Summer Rental, by Mary Kay Andrews (New York: St. Martin's Press, 2011)
"Ellis, Julia, and Dorie. Best friends since Catholic grade school, they now find themselves in their mid-thirties, at the crossroads of life and love. Ellis, recently fired from a job she gave everything to, is beginning to question the choices she's made over the past decade of her life. Julia -- whose caustic wit covers up her wounds -- has a man who loves her and is offering her the world, but she can't hide how deeply insecure she feels about her looks, her brains, and her life. And Dorie has just been shockingly betrayed by the man she loved and trusted most in the world ... though this is just the tip of the iceberg of her problems and secrets. A month in North Carolina's Outer Banks is just what each of them needs.
"Ty Bazemore is their landlord, though he's hanging on to the rambling old beach house by a thin thread. After an inauspicious first meeting with Ellis, the two find themselves disturbingly attracted to each other, even as Ty is about to lose everything he's ever cared about.
"Maryn Shackleford is a stranger, and a woman on the run. Maryn just needs a few things in life: no questions, a good hiding place, and a new identity. Ellis, Julia, and Dorie can provide what Maryn wants, but can they also provide what she needs?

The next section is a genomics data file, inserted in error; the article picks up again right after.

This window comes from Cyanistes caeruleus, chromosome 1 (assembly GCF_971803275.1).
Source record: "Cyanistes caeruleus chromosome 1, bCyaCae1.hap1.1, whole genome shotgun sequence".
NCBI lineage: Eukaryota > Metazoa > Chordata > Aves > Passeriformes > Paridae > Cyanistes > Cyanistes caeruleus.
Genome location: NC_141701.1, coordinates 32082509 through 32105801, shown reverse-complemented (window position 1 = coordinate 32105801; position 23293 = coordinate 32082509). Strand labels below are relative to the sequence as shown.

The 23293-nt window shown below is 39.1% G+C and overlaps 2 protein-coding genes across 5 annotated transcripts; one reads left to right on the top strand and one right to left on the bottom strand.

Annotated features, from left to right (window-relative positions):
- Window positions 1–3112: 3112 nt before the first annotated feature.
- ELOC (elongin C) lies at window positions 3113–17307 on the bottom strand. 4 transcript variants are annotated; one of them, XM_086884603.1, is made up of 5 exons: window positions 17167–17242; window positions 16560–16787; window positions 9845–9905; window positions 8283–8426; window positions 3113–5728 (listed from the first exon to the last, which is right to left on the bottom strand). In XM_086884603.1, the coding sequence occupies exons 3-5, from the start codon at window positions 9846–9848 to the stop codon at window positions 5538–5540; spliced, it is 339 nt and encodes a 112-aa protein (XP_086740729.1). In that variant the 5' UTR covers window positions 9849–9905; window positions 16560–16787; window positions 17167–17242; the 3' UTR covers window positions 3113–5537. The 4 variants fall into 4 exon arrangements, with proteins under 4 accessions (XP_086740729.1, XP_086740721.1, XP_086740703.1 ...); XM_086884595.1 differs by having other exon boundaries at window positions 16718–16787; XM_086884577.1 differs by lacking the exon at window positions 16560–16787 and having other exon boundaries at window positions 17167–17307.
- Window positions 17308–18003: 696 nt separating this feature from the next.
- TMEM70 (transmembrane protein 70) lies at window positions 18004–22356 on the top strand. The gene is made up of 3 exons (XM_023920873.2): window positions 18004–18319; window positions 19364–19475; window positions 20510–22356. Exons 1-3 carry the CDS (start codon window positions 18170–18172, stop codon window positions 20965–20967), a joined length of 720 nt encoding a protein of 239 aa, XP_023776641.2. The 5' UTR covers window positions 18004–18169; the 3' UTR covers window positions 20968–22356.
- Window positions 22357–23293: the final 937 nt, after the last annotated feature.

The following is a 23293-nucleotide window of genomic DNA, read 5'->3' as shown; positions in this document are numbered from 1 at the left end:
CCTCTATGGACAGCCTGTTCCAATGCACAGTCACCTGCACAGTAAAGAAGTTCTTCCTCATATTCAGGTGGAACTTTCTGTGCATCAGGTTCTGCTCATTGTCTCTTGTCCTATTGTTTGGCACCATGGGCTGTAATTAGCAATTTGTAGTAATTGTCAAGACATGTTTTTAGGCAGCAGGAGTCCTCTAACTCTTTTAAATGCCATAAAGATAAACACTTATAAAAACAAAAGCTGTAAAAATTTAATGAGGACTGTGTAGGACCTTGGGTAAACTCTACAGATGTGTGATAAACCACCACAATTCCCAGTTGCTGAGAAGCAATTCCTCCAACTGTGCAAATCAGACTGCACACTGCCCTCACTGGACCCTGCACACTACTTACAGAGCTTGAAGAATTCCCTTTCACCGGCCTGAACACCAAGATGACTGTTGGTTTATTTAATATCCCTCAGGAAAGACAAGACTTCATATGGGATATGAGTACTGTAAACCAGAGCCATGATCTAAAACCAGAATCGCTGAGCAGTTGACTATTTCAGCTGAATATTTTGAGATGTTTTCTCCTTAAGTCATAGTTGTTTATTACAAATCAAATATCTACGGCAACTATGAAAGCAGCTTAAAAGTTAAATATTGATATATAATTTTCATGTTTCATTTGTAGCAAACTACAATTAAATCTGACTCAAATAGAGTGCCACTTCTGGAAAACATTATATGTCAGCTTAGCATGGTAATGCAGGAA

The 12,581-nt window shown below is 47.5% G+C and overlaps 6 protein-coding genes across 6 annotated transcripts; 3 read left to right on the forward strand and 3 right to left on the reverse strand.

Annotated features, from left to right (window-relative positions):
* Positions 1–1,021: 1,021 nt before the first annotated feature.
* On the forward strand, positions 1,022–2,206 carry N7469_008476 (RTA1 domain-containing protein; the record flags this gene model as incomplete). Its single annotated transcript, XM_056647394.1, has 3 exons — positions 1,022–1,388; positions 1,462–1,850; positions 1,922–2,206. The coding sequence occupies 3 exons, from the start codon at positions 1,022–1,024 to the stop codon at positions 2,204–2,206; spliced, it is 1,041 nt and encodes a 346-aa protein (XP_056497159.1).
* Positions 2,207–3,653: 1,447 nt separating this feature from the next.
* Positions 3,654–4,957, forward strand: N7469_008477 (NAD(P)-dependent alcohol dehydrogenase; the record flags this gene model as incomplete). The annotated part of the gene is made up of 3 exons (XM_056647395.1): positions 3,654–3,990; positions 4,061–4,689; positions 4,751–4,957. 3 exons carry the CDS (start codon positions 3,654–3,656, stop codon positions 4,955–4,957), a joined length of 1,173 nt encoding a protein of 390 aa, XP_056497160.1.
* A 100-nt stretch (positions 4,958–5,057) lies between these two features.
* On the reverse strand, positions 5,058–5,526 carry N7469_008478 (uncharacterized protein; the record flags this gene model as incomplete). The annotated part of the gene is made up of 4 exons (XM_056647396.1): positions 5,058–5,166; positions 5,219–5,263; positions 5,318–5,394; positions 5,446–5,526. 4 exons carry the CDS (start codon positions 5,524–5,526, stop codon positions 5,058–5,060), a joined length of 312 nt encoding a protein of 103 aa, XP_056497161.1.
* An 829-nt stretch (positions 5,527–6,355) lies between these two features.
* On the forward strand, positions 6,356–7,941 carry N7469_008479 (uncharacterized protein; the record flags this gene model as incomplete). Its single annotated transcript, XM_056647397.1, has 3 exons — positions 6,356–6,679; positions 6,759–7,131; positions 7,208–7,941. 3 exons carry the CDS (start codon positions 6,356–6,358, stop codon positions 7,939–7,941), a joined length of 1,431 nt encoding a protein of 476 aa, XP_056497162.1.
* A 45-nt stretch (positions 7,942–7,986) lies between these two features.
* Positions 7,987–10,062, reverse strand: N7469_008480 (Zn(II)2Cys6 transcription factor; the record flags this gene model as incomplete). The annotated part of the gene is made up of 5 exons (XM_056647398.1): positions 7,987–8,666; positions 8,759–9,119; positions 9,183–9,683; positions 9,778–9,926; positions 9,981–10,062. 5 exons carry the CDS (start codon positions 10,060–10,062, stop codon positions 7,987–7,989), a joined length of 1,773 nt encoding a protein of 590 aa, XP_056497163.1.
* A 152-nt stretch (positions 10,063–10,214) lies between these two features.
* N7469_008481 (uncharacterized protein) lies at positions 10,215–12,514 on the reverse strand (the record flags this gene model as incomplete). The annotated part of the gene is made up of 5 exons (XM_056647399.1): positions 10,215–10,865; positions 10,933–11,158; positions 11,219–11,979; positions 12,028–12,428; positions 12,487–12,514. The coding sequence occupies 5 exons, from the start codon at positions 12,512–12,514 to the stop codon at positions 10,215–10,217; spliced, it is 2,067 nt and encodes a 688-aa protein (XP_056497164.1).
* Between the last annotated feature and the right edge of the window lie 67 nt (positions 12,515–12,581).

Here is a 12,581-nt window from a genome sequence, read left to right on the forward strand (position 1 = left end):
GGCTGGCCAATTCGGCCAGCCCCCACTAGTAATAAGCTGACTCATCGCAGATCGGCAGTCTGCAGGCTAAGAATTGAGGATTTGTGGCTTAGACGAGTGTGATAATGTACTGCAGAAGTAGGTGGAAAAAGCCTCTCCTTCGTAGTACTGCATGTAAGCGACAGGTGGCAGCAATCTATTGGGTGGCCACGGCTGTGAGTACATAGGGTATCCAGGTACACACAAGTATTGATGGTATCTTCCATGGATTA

"Five people questioning everything they ever thought they knew about life. Five people on a journey that will uncover their secrets and point them on the path to forgiveness. Five people who need a sea change, and one month in a summer rental that might just give it to them."
"It was not an auspicious beginning for a vacation, let alone for a new life."
Halfway entertaining, but forgettable.
- Ithaca, New York
- MWF, now officially 42, loves long walks on the beach and laughing with friends ... oh, wait. By day, I'm a mid-level university administrator reluctant to be more specific on a public forum. Nights and weekends, though, I'm a homebody with strong nerdist leanings. I'm never happier than when I'm chatting around the fire, playing board games, cooking up some pasta, and/or road-tripping with my family and friends. I studied psychology and then labor economics in school, and I work in higher education. From time to time I get smug, obsessive, or just plain boring about some combination of these topics, especially when inequality, parenting, or consumer culture are involved. You have been warned.